I feel like everything is going to be okay. Thank you, Charmpit!

You can stream the two singles from Cause A Stir on Bandcamp here, as well as pre-ordering the album. You can also like Charmpit on Facebook.

This review was written by Emma Prew.

Tuesday, 31 March 2020

Album Review: Steven Island by Maladroit


In February, French punk rockers Maladroit released their first new music in five years! The Parisian band have been a fixture in the European pop punk scene for years and I became a fan of theirs when I saw them play with Frenzal Rhomb, Direct Hit and Mike TV at The Underworld in Camden in 2014 (I think). What a line-up that was! Their newest release is an EP named Steven Island and it features four brand new songs based around four of Steven Spielberg’s most famous films – Jurassic Park, ET, Jaws and Indiana Jones. After being away for so long, this was the most fun way to come back.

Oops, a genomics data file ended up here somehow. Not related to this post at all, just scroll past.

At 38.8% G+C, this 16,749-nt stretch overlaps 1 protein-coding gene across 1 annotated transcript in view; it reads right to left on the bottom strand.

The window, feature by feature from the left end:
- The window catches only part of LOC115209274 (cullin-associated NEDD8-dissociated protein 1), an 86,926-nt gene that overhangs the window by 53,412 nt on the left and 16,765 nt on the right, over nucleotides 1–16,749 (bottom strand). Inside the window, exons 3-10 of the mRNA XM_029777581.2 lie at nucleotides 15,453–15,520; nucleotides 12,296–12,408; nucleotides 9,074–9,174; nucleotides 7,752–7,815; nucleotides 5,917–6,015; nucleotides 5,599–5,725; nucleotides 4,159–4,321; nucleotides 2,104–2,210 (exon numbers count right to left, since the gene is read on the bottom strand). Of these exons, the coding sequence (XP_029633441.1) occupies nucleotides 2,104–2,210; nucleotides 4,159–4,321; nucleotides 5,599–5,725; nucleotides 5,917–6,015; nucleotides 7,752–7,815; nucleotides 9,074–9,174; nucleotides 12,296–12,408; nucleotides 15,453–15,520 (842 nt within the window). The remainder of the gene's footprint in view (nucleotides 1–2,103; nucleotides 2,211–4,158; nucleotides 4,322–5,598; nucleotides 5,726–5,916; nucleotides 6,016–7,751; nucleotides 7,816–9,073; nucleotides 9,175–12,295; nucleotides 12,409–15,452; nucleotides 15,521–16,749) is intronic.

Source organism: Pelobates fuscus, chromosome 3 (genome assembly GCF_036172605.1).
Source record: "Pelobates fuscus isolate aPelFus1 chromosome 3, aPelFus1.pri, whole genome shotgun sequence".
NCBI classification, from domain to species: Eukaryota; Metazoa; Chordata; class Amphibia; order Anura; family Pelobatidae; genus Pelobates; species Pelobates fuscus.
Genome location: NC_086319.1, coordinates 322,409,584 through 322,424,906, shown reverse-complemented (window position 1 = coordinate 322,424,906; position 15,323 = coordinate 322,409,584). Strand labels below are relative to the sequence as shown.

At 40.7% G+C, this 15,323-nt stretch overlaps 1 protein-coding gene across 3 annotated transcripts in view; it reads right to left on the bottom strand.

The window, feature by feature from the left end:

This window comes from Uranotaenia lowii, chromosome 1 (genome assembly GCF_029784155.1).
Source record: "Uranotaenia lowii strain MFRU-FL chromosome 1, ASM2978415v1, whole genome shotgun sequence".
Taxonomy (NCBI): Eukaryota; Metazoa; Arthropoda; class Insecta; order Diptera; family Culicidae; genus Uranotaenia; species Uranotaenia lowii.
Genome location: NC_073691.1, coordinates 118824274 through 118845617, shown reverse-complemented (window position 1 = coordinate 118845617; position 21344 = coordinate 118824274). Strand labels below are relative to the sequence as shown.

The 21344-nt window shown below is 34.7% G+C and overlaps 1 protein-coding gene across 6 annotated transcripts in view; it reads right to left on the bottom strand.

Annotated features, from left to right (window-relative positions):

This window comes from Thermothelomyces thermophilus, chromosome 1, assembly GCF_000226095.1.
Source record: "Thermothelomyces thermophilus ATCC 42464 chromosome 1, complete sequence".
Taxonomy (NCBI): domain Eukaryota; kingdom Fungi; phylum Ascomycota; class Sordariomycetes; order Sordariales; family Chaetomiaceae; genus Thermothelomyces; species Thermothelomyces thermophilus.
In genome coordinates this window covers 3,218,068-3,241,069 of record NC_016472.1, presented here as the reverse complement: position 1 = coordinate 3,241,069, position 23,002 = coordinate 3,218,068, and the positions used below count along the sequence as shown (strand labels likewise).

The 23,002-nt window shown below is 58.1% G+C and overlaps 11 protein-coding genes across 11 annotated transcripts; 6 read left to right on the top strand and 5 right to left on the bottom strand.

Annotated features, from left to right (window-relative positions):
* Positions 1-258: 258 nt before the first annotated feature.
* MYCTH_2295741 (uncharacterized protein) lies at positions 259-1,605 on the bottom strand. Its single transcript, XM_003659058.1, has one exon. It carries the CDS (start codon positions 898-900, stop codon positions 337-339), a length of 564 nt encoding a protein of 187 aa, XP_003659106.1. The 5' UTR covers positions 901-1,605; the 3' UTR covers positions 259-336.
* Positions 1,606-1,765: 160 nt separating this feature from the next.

Steven Island begins with Darwin's Got Our Back which is based around Jaws. This wasn't the fast paced and melodic pop punk song I expected to start the EP. Instead it's a stabby, stop-start type of song which has a bit of a darker tone than I usually expect to hear from Maladroit. That's not saying I didn't enjoy the song though. In fact, I thought it was a striking way to start Steven Island and it really made me take notice. Despite the structure of the song, it's still packed with memorable lines and hooks that will stick in your mind and have you singing along in no time. Up next is Raptor Lover (based around Jurassic Park). This song is far more what I was expecting from the EP. Fast, simple, catchy and lots of fun. The line "they say I'm a bad seed" is repeated a lot throughout the song so you'll have no excuse to not be singing along when you see them live. The song is from the point of view of the scientists who created the dinosaurs in Jurassic Park and how they say they're not bad people, they just wanted to see if it could be done.